Sidewalk signs for busi­nesses are permitted only in the central business districts and must be removed at the end of each business day. They must also be professionally made, with one sidewalk sign per business on the street, and with strict placement rules.

There are also strict rules governing the use of awnings that advertise businesses.

Foster also drafted provi­sions for existing signs. They are legal unless they are removed or substantially alter­ed. Then, they fall under the bylaw. Regular maintenance or repair is permitted.

The township reserves the right to remove abandoned signs without notice.

Existing third party billboards on public road allowances may be permitted, provided they are relocated onto adjacent private property within 12 months of the passing of the bylaw. Further, they must have permits and may not be enlarged when moved.

Those third party billboards already on private property may remain if well maintained, but they cannot be substantially altered or increased in size.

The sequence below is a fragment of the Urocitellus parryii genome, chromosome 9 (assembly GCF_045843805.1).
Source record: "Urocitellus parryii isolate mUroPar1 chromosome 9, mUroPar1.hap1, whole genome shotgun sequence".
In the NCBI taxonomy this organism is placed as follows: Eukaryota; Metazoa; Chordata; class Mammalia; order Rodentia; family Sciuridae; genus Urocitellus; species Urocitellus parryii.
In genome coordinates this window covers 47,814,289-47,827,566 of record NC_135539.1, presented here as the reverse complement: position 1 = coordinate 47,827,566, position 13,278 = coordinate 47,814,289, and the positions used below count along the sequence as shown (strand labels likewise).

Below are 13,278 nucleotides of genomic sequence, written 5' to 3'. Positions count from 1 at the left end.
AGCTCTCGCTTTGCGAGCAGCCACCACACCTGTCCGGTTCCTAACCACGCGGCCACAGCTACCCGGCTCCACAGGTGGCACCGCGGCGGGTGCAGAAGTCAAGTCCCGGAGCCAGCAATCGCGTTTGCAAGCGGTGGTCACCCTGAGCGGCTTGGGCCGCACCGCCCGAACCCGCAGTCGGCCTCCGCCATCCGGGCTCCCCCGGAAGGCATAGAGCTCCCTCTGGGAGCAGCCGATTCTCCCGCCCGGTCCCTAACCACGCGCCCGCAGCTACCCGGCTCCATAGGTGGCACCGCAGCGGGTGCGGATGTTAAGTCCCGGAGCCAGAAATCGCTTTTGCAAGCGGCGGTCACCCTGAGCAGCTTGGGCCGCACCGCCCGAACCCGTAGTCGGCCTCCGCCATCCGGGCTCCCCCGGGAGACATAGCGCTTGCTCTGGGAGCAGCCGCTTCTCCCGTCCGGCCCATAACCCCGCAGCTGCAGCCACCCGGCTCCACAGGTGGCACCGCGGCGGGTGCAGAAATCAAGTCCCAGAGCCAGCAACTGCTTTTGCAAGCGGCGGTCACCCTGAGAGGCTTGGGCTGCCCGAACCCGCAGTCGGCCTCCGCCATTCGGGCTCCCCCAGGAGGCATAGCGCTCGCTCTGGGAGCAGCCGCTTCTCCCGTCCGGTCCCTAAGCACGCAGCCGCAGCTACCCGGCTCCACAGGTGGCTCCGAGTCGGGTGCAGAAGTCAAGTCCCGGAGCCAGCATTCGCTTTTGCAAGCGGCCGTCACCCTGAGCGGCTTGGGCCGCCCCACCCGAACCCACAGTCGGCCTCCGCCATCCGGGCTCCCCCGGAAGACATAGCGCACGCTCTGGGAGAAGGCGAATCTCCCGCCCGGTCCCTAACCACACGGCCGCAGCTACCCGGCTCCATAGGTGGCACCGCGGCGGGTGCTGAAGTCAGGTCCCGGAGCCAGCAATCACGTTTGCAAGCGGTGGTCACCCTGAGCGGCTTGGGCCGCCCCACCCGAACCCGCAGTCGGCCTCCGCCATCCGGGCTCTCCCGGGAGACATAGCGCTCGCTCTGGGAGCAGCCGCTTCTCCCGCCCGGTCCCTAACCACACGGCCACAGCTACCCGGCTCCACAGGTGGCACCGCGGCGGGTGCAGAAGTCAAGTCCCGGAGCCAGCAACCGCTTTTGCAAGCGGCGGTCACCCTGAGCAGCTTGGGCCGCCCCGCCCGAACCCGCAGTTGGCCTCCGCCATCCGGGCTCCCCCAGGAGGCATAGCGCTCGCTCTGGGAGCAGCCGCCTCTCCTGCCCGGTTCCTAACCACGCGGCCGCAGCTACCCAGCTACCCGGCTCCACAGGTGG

All other third party billboards will be removed within one year of the passing of the bylaw.

There are even provisions for exclusions to the bylaw for minor variances.

The public is even being asked to submit personal lists of signs that they find distaste­ful or offensive. Foster said in his report that even those who did not attend the open houses are welcome to submit their thoughts on the issue. The report also included photos of sign clutter with the noted that such things are what the bylaw is designed to pre­vent.

Foster said the township will take all comments into consideration before preparing a final draft to take to council for approval.